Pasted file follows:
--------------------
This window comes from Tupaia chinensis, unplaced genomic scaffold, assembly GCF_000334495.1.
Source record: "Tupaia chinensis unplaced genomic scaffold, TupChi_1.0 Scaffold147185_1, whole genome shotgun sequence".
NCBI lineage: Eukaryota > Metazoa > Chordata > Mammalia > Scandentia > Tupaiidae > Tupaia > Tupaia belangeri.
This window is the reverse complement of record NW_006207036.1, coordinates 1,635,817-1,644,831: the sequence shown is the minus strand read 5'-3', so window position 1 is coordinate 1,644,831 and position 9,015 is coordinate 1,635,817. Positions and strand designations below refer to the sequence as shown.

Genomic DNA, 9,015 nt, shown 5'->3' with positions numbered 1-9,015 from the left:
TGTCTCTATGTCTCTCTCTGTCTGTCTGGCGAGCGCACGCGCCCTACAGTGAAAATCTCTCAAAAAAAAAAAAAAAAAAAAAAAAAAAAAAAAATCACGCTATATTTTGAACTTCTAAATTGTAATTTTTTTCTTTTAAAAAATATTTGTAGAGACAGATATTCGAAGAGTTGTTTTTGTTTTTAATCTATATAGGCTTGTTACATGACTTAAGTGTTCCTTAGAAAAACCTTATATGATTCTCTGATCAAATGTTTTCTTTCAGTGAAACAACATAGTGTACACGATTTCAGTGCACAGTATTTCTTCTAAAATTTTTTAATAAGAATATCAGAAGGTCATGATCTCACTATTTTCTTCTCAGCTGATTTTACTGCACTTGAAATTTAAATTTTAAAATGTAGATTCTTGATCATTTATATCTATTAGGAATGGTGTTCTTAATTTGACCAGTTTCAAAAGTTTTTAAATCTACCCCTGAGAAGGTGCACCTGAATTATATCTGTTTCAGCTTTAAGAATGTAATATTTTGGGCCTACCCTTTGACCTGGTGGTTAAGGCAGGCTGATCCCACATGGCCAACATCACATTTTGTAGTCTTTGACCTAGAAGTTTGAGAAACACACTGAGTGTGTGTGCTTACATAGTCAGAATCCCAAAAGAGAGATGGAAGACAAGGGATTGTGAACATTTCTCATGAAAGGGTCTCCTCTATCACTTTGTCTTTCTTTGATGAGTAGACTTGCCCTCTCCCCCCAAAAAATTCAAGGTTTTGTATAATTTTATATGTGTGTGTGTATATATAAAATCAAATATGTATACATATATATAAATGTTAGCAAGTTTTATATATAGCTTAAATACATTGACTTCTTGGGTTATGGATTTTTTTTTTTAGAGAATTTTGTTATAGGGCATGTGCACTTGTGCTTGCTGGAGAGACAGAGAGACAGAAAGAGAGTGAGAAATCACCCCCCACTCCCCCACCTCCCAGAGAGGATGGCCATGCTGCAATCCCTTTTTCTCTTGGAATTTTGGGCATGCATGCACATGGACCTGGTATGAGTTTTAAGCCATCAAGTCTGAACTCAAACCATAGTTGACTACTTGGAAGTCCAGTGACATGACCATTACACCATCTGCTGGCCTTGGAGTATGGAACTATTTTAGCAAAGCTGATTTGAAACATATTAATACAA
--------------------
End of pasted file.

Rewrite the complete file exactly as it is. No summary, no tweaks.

This window comes from Tupaia chinensis, unplaced genomic scaffold, assembly GCF_000334495.1.
Source record: "Tupaia chinensis unplaced genomic scaffold, TupChi_1.0 Scaffold147185_1, whole genome shotgun sequence".
NCBI lineage: Eukaryota > Metazoa > Chordata > Mammalia > Scandentia > Tupaiidae > Tupaia > Tupaia belangeri.
This window is the reverse complement of record NW_006207036.1, coordinates 1,635,817-1,644,831: the sequence shown is the minus strand read 5'-3', so window position 1 is coordinate 1,644,831 and position 9,015 is coordinate 1,635,817. Positions and strand designations below refer to the sequence as shown.

Genomic DNA, 9,015 nt, shown 5'->3' with positions numbered 1-9,015 from the left:
TGTCTCTATGTCTCTCTCTGTCTGTCTGGCGAGCGCACGCGCCCTACAGTGAAAATCTCTCAAAAAAAAAAAAAAAAAAAAAAAAAAAAAAAAATCACGCTATATTTTGAACTTCTAAATTGTAATTTTTTTCTTTTAAAAAATATTTGTAGAGACAGATATTCGAAGAGTTGTTTTTGTTTTTAATCTATATAGGCTTGTTACATGACTTAAGTGTTCCTTAGAAAAACCTTATATGATTCTCTGATCAAATGTTTTCTTTCAGTGAAACAACATAGTGTACACGATTTCAGTGCACAGTATTTCTTCTAAAATTTTTTAATAAGAATATCAGAAGGTCATGATCTCACTATTTTCTTCTCAGCTGATTTTACTGCACTTGAAATTTAAATTTTAAAATGTAGATTCTTGATCATTTATATCTATTAGGAATGGTGTTCTTAATTTGACCAGTTTCAAAAGTTTTTAAATCTACCCCTGAGAAGGTGCACCTGAATTATATCTGTTTCAGCTTTAAGAATGTAATATTTTGGGCCTACCCTTTGACCTGGTGGTTAAGGCAGGCTGATCCCACATGGCCAACATCACATTTTGTAGTCTTTGACCTAGAAGTTTGAGAAACACACTGAGTGTGTGTGCTTACATAGTCAGAATCCCAAAAGAGAGATGGAAGACAAGGGATTGTGAACATTTCTCATGAAAGGGTCTCCTCTATCACTTTGTCTTTCTTTGATGAGTAGACTTGCCCTCTCCCCCCAAAAAATTCAAGGTTTTGTATAATTTTATATGTGTGTGTGTATATATAAAATCAAATATGTATACATATATATAAATGTTAGCAAGTTTTATATATAGCTTAAATACATTGACTTCTTGGGTTATGGATTTTTTTTTTTAGAGAATTTTGTTATAGGGCATGTGCACTTGTGCTTGCTGGAGAGACAGAGAGACAGAAAGAGAGTGAGAAATCACCCCCCACTCCCCCACCTCCCAGAGAGGATGGCCATGCTGCAATCCCTTTTTCTCTTGGAATTTTGGGCATGCATGCACATGGACCTGGTATGAGTTTTAAGCCATCAAGTCTGAACTCAAACCATAGTTGACTACTTGGAAGTCCAGTGACATGACCATTACACCATCTGCTGGCCTTGGAGTATGGAACTATTTTAGCAAAGCTGATTTGAAACATATTAATACAA